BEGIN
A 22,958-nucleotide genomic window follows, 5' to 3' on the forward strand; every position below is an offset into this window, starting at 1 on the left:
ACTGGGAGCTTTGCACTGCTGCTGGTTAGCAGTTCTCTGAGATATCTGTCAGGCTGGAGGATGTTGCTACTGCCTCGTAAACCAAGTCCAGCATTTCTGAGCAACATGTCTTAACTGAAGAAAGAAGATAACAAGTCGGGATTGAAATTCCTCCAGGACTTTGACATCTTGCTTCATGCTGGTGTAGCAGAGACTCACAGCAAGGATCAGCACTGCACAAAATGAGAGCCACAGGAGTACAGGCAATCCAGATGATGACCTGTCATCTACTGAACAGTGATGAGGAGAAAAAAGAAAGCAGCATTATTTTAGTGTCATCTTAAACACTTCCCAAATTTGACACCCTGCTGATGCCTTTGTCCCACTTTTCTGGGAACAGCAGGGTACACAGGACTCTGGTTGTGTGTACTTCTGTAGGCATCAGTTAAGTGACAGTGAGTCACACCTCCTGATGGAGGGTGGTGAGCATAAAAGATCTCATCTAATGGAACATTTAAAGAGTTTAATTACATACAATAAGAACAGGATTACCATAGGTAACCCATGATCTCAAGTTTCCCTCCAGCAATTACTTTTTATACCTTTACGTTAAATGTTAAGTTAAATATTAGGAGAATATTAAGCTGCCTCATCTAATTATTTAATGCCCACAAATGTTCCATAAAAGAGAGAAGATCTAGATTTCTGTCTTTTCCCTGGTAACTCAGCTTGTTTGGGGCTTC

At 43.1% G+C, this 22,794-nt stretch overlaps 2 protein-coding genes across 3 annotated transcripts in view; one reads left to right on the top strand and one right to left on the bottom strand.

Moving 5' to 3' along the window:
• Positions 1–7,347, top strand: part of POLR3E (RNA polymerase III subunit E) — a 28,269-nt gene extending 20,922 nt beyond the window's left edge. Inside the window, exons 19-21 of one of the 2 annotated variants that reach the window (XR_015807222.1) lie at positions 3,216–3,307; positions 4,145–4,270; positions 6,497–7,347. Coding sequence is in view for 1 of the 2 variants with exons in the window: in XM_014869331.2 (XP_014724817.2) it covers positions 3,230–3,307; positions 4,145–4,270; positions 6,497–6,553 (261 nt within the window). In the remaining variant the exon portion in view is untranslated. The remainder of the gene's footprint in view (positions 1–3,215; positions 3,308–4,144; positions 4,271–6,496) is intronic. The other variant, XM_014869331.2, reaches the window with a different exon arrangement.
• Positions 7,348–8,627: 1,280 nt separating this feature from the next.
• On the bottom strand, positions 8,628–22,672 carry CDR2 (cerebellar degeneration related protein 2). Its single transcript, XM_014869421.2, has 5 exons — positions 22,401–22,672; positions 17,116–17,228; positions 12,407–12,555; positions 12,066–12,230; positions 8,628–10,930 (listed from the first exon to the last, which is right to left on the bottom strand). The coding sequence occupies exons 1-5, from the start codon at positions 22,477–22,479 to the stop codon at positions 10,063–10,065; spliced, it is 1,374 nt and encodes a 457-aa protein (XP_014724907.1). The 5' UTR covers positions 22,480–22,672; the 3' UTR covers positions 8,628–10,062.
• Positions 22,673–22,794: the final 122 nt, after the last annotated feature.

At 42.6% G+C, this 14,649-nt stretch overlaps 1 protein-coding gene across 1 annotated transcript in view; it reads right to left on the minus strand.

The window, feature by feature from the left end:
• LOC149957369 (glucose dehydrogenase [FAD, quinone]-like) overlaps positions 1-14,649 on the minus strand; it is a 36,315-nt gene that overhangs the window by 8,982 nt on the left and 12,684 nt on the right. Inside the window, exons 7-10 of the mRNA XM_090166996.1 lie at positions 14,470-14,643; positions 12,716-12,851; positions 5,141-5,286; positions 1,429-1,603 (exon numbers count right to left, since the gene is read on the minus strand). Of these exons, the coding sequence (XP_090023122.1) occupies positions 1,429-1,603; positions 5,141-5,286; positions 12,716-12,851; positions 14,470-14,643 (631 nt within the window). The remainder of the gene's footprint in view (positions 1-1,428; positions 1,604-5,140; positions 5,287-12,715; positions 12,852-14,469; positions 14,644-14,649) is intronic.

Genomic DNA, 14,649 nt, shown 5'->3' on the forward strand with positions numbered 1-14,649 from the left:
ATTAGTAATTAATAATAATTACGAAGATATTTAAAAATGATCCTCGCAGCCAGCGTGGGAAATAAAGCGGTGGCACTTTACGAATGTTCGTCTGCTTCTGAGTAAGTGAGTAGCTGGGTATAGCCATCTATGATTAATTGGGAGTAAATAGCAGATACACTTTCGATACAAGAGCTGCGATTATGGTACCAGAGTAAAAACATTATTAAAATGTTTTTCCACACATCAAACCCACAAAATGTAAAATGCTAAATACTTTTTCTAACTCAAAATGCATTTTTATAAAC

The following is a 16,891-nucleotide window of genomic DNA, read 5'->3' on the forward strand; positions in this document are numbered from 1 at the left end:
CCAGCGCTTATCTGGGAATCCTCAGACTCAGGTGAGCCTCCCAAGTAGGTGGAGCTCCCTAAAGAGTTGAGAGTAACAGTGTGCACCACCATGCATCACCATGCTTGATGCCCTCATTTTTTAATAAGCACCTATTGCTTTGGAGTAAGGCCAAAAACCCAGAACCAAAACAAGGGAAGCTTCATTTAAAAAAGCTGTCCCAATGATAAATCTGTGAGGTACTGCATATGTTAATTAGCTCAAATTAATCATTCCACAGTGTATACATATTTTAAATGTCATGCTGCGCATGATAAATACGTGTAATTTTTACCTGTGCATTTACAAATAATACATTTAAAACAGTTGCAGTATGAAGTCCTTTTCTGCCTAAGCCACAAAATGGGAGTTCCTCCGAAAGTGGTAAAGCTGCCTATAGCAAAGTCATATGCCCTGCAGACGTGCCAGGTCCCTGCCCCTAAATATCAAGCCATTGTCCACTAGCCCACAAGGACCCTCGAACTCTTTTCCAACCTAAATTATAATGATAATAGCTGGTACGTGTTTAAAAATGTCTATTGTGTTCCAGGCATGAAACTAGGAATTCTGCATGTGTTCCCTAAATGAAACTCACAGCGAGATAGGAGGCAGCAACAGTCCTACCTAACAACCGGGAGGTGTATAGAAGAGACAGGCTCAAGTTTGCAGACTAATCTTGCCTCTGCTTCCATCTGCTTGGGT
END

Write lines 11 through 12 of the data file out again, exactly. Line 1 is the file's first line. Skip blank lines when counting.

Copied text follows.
• LOC149957369 (glucose dehydrogenase [FAD, quinone]-like) overlaps positions 1-14,649 on the minus strand; it is a 36,315-nt gene that overhangs the window by 8,982 nt on the left and 12,684 nt on the right. Inside the window, exons 7-10 of the mRNA XM_090166996.1 lie at positions 14,470-14,643; positions 12,716-12,851; positions 5,141-5,286; positions 1,429-1,603 (exon numbers count right to left, since the gene is read on the minus strand). Of these exons, the coding sequence (XP_090023122.1) occupies positions 1,429-1,603; positions 5,141-5,286; positions 12,716-12,851; positions 14,470-14,643 (631 nt within the window). The remainder of the gene's footprint in view (positions 1-1,428; positions 1,604-5,140; positions 5,287-12,715; positions 12,852-14,469; positions 14,644-14,649) is intronic.

Genomic DNA, 14,649 nt, shown 5'->3' on the forward strand with positions numbered 1-14,649 from the left: